Fifty years after Dr. Martin Luther King. Jr. gave his most celebrated speech, "I Have a Dream," local writers and poets continue to celebrate his legacy.

On a recent Wednesday night, Atlantic City native Raymond Tyler hosted a poetry workshop as a tribute to King, held at the Atlantic City Free Public Library.

The founder of Dark Seed Communications and a contributor of The Little Wellness Arts Center has facilitated similar programs in the past, but wanted his most recent workshop to focus on more than King's most famous words, allowing for open discussion among participants.

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"The importance of (the workshop) is to go beyond what's typically talked about during this time of year," Tyler said. "We (have the) opportunity to hear from different writers and artists … and also have them write something new, fresh, today, now with regards to the memory of Dr. Martin Luther King."

The workshop, which drew an intimate group of five, was the first of the various events to be held that week at the Atlantic City library to commemorate King, said Don Latham, the library's public information officer.

"We often offer poetry workshops," Latham said. "With the Martin Luther King Day holiday approaching, we thought this would be a really interesting way for people to express themselves and celebrate his legacy. It's important to take time to remember what he stood for and the impact he made on our nation."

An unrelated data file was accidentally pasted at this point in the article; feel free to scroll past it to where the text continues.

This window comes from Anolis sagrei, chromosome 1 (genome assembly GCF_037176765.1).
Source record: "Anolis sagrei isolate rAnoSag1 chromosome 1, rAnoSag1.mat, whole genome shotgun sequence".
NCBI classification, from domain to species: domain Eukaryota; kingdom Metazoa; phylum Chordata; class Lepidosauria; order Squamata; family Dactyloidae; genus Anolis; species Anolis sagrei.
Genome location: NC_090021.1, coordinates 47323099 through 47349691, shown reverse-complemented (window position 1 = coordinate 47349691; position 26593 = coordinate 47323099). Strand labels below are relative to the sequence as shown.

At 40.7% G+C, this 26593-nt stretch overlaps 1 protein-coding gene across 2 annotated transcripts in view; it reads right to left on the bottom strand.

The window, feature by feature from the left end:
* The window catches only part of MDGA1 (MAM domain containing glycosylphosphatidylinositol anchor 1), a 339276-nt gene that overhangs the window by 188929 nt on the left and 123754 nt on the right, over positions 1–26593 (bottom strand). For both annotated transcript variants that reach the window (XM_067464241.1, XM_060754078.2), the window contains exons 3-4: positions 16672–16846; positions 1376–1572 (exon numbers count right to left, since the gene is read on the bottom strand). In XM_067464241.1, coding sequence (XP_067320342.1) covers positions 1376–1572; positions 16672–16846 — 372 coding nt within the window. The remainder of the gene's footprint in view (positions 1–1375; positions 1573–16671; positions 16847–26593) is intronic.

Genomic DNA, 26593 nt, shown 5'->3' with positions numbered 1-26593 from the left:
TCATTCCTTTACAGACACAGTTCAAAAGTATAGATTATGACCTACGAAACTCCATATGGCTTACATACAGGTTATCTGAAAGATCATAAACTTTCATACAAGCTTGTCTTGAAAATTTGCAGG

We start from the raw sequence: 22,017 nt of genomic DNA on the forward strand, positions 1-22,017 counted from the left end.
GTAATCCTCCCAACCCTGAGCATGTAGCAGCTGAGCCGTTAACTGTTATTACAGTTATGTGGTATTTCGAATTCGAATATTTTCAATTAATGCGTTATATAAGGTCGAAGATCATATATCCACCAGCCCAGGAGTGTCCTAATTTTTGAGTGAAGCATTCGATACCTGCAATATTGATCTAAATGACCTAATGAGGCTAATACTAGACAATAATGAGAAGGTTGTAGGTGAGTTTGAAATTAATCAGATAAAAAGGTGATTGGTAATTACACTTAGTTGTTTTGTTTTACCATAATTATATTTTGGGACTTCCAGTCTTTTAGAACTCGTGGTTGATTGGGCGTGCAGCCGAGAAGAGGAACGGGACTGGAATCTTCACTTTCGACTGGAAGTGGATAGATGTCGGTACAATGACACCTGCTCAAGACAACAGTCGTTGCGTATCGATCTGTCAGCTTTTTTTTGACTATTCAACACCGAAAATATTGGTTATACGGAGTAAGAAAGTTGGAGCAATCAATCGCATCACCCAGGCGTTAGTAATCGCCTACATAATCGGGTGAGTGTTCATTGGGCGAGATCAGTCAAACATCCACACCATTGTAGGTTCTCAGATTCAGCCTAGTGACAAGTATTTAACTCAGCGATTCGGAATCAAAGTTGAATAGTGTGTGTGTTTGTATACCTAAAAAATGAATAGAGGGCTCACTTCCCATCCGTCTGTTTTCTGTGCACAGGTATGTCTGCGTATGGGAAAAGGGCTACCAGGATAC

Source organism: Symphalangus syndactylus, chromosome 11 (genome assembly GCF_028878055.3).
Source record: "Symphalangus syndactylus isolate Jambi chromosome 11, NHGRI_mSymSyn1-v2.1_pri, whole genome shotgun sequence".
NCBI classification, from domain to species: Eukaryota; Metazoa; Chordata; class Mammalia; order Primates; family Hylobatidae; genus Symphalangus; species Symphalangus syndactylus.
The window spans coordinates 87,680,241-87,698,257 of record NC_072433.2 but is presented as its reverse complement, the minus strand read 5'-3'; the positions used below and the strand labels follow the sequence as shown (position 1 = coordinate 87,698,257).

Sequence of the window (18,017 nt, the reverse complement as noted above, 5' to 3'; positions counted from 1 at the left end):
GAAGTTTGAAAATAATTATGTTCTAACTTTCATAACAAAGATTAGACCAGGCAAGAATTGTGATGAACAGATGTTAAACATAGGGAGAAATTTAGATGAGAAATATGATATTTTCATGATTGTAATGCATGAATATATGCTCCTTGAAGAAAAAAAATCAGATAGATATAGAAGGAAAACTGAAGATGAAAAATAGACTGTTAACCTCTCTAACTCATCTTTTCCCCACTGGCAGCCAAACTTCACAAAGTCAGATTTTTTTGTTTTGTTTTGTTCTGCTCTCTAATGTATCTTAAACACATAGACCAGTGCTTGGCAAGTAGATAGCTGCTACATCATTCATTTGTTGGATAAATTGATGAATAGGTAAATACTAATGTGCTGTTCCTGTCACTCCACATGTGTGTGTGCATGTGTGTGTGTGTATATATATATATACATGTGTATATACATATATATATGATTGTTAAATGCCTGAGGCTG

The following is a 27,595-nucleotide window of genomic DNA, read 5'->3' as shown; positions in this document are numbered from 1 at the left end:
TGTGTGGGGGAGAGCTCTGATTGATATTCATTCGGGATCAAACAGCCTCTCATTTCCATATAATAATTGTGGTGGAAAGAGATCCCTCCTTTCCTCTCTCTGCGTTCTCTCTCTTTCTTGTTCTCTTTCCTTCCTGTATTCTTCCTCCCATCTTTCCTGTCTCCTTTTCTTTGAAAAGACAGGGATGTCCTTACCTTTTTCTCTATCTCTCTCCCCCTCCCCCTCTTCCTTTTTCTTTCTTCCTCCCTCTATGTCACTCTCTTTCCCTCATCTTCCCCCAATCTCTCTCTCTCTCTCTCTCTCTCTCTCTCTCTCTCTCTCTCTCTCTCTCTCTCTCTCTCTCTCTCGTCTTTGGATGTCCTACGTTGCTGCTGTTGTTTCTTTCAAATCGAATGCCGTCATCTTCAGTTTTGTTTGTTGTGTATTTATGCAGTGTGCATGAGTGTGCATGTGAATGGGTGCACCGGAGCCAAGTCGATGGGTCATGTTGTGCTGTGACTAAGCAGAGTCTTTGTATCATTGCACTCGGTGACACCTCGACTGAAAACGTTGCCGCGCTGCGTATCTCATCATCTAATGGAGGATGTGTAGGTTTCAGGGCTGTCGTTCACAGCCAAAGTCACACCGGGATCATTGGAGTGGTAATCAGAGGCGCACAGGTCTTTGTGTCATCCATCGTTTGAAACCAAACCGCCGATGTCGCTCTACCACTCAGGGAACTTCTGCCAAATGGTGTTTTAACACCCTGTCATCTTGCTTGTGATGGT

Tyler wanted to see how the group was affected by both King's message and his life, before and after his death in 1968, he said.

"I think it's important to keep his memory alive as well as memories of any prominent Americans that fought for peace," he said.

Jerry Haden, 23, of Atlantic City attended the workshop and read off his cue card after the group was asked to write down five words that came to mind relating to King. "Peacekeeper, advocate, activist, author, artist," Haden said.

The young writer came out to start a discussion relating to Martin Luther King Jr. and beyond, but primarily to see if people shared similar feelings.

"I'm a poet, and I love poetry, plus … I just wanted to see if people agreed with my same point of view and mentality on certain issues," he said.

Haden, who writes on topics of death, love and black history, posed the question to the group, "What does color have to do with anything?"

Often the session became an open forum for discussion on related present-day issues involving race, including Trayvon Martin's death, but the group also reflected on the past, especially the Montgomery bus boycott.

Tyler invited the group to recite any original work they had prepared.

Former teacher Cole Eubanks, of Mays Landing, shared his poem, "Angel From Harper's Ferry," which read as an imaginary conversation between abolitionist John Brown and King.

Local Ventnor author Leesa Toscano wrote a piece that night relating to friendship, and she shared it with her fellow writers.

The group knew that whatever they wrote or recited could not be wrong, because the overall purpose was to be expressive.

"There are no rules in poetry," Haden said, as he finished up writing a new poem. "I say be individualistic. That's all that matters."

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